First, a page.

Though the convenience of backing up your digital documents to the cloud and having them available anywhere was once a costly privilege, Google now makes your digital hoarding possible for the price of a fancy cup of coffee: 2TB of storage for just $10/month and even more, if you need. But there is another way to benefit from it Google’s massive amount of cloud storageAnd it’s totally free.
YouTube is not only a great way to share videos with the world, It’s also a useful archiving tool – provided you don’t mind your video content being subjected to aggressive attacks video compression. According to Google, basic YouTube accounts can upload videos up to 15 minutes long. BBut verified accounts extend this limit to videos that are either 12 hours long or 256 GB in size, while the number of videos that can be uploaded each day seems to vary from user to user.
That’s a lot of data pushed to the cloud at no cost to the user, but does it have to be all video content? The answer is both yes and no, as YouTuber HistidinZwerg discovered. She created a tool called AKA ISG (Infinite storage glitch what you can can be found on GitHub) which takes a single ZIP file with other sorted files and converts it into a video, with the data stream fully visualized across frames – but to the human eye, it looks like nothing but monochromatic noise. You can see a sample file uploaded to YouTube below, but those sensitive to flashing lights may not want to hit the play button.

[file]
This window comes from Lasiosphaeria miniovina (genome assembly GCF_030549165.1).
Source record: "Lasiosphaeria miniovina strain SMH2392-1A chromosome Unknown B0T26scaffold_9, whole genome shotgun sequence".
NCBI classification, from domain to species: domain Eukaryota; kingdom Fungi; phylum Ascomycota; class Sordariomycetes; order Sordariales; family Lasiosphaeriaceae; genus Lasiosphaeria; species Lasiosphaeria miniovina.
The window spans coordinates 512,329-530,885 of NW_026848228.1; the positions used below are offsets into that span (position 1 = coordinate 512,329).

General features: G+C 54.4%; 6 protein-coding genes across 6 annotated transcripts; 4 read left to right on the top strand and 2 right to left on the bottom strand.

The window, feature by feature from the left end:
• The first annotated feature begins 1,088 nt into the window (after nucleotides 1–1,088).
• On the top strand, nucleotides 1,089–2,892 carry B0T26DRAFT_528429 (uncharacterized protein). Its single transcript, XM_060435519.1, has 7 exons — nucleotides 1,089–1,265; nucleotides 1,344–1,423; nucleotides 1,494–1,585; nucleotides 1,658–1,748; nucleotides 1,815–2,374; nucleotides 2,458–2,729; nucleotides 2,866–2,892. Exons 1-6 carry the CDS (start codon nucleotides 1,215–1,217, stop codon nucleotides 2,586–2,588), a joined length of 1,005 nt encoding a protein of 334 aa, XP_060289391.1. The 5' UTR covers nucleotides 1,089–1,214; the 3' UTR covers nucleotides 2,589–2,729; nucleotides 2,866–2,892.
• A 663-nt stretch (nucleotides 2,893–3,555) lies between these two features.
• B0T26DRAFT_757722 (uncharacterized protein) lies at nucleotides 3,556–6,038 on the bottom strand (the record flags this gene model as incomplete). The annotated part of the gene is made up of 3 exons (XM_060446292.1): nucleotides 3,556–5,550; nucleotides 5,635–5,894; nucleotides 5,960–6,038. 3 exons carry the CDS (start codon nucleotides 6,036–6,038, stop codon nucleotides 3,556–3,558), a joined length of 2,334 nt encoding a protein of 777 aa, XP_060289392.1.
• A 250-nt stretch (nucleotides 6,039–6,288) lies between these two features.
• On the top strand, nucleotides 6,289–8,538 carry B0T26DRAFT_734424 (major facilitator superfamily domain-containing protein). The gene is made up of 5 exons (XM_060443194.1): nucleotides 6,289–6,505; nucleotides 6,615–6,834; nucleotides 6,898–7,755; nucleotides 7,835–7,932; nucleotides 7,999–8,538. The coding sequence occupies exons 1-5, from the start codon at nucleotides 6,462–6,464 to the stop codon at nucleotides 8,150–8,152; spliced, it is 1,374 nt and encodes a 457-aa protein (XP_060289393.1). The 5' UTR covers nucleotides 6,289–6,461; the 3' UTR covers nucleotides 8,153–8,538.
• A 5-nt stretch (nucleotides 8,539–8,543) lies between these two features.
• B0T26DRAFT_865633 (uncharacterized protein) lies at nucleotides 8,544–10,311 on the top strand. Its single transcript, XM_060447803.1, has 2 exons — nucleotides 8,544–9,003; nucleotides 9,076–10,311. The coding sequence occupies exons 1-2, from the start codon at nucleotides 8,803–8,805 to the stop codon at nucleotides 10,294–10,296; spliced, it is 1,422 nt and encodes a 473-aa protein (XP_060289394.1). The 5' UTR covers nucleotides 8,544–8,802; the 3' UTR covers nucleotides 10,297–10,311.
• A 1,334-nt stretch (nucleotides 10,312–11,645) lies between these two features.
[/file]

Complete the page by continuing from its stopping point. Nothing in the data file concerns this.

If the uploaded data needs to be retrieved, the video file can be downloaded again from YouTube and decoded. It sounds simple, but there have been some challenges to making this happen, including the ongoing question of whether or not this violates YouTube’s Terms of Service. (We bet Google will find a way to say this, so maybe don’t save your only copy of important files this way.)
The main challenge was finding a way to prevent the uploaded stream videos from being corrupted by video compression: a process that aims to reduce file size by often discarding or altering fine details in a video – just that what these videos happen to contain. The solution was to ensure that the fine details never become too fine or too small to be affected by YouTube’s compression algorithms, and by never using anything smaller than 2×2 pixel blocks, this technique has so far managed to to avoid corruption, but that could easily change with an algorithm tweak.
The downside of overly cautious error checking is that the file size of the videos produced is often four times larger than the original ZIP file containing the data. So if you have a 1GB zip file, you will need to upload up to 4GB to YouTube. That could severely impact your internet bandwidth unless you’re lucky enough to have an unlimited data cap. Is it an ideal way to backup your data? Absolutely not, YouTube could delete a video with all your wedding photos without warning. But it’s completely free, which might make the risk worth it for those always eager to beat the system.
https://gizmodo.com/backup-data-on-youtube-hack-white-noise-aka-isg-1850261527 How to Use YouTube to Back Up Your Data for Free